Longtime International Olympic Committee member Dick Pound says he does not agree with criticism of his organization for its handling of the Peng Shuai situation.
In an interview on Thursday with CNN's Christiane Amanpour, the Montreal lawyer defended the IOC for its video call with Peng after the Chinese tennis star's nearly three-week disappearance from public view.
"I must say I'm really puzzled by that assessment of it," Pound told Amanpour when asked what he said to those who felt it was an unsatisfactory intervention. "Basically, lots of people around the world were looking to see what happened to Peng. Nobody was able to establish contact. Only the IOC was able to do so."
Sunday's call -- with IOC president Thomas Bach, athletes commission chair Emma Terho and IOC member Li Lingwei, a former vice president of the Chinese Tennis Association -- appeared to be Peng's first direct contact with sports officials outside China since she disappeared from public view on Nov. 2 after accusing a senior Chinese official of sexual assault.
Tennis stars and fans alike demanded to know #WhereIsPengShuai, and the head of the Women's Tennis Association threatened to pull lucrative events from China.
The IOC posted a photo that showed Bach facing a screen on which Peng appeared but did not release video of the call. On the same day, the China Open posted videos and photos of her appearance at a youth tennis tournament in Beijing that morning.
Peng "thanked the IOC for its concern about her well-being," the Switzerland-based Olympic body said in a statement.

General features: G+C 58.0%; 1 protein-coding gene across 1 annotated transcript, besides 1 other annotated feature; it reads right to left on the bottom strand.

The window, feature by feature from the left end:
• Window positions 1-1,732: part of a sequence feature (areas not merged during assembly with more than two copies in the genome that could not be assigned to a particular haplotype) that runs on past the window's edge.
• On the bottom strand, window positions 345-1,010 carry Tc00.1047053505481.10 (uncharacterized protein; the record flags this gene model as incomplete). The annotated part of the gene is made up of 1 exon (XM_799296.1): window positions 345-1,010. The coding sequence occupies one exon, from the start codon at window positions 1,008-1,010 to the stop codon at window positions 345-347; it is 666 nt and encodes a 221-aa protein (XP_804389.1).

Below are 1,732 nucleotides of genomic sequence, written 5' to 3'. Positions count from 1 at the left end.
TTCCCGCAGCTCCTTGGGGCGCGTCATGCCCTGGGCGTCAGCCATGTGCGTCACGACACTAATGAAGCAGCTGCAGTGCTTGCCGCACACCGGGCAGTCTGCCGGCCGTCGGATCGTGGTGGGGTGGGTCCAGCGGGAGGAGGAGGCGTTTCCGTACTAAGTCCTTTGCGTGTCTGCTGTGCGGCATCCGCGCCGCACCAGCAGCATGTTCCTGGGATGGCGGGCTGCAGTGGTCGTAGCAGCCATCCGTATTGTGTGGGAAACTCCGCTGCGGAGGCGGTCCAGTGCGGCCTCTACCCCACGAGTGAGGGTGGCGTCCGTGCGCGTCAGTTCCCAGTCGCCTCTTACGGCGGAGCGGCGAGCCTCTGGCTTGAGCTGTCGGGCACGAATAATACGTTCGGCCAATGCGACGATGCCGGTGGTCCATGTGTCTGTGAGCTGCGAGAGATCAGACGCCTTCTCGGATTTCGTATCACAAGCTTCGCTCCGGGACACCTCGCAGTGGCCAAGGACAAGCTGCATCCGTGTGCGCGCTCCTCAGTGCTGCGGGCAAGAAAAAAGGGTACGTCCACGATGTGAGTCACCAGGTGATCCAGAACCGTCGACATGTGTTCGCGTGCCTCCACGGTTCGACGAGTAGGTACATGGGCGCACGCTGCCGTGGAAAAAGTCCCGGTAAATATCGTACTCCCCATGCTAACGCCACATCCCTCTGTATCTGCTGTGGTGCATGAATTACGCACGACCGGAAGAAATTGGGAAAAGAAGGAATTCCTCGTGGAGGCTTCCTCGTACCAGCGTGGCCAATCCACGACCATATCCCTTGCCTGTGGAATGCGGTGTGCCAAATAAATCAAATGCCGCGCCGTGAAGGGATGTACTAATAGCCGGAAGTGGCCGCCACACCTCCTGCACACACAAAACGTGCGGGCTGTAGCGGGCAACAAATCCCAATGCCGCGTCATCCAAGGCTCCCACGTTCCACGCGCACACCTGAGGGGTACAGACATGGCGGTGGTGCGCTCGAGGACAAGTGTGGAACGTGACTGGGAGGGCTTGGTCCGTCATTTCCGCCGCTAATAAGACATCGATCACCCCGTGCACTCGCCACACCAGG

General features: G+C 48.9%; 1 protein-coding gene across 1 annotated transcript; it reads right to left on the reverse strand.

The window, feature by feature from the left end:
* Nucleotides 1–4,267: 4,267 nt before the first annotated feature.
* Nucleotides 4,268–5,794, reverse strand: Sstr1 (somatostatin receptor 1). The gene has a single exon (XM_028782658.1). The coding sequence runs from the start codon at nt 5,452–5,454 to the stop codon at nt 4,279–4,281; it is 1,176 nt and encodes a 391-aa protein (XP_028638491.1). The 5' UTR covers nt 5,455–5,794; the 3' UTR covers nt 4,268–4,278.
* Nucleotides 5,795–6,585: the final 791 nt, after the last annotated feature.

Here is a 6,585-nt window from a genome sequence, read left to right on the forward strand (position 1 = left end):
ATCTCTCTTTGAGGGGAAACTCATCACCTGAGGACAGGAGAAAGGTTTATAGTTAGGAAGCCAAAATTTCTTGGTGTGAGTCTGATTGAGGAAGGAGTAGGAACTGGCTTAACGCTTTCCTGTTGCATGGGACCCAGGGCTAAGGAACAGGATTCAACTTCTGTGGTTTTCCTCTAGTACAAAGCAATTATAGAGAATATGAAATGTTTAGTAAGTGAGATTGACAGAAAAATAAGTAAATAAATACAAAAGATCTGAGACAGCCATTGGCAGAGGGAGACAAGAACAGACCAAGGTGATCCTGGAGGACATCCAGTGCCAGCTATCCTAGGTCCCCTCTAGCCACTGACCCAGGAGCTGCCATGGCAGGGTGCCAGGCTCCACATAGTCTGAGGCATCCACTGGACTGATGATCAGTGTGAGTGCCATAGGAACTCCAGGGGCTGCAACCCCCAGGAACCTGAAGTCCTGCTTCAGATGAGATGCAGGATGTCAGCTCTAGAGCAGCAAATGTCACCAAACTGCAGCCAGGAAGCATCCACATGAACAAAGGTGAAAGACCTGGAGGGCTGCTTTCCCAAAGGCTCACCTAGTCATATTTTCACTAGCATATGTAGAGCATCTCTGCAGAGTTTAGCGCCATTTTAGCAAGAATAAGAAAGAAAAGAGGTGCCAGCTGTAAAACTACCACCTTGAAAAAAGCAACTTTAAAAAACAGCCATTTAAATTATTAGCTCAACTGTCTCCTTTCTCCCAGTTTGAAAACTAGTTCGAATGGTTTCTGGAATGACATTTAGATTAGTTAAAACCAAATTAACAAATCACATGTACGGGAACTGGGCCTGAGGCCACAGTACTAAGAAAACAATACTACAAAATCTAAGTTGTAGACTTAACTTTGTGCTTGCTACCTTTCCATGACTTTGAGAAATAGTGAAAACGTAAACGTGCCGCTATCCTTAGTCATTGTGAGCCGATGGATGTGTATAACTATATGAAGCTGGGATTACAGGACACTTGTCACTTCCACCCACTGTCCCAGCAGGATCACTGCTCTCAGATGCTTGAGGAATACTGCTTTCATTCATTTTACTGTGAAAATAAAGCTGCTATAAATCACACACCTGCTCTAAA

"She explained that she is safe and well, living at her home in Beijing, but would like to have her privacy respected at this time. That is why she prefers to spend her time with friends and family right now," the statement said.
"Nobody's released the video because I guess that aspect of it was private," Pound said in his CNN interview. "But they found her in good health and good spirits and they saw no evidence of confinement or anything like that.
"If you're really concerned about Peng, you've got some good news," Pound added.
Even after the statement was published Sunday, the WTA repeated what chairman and CEO Steve Simon has been saying for more than a week, calling for a full, fair and transparent investigation "without censorship."
"If nothing else, you can have quite a lot of confidence she'll be in good shape up to and including Beijing. That's what we were concerned about ... The (WTA) may have its own views, but I don't think they've been paying much attention to what's happened in basketball and football and threatening Chinese with economic sanctions. It's not going to work. Part of the proof of the pudding is they were not able to get in touch with her and that's her sport. Maybe she didn't like the attitude they were showing."
Peng, who played for China at three Olympics from 2008 to 2016, made the sexual assault allegation on Chinese social media three weeks ago against a former member of the Communist Party's ruling Standing Committee, Zhang Gaoli.
That post was removed within minutes and the former top-ranked doubles player went missing from public view. She did not respond publicly to calls for information to show she was safe.
-- With files from The Associated Press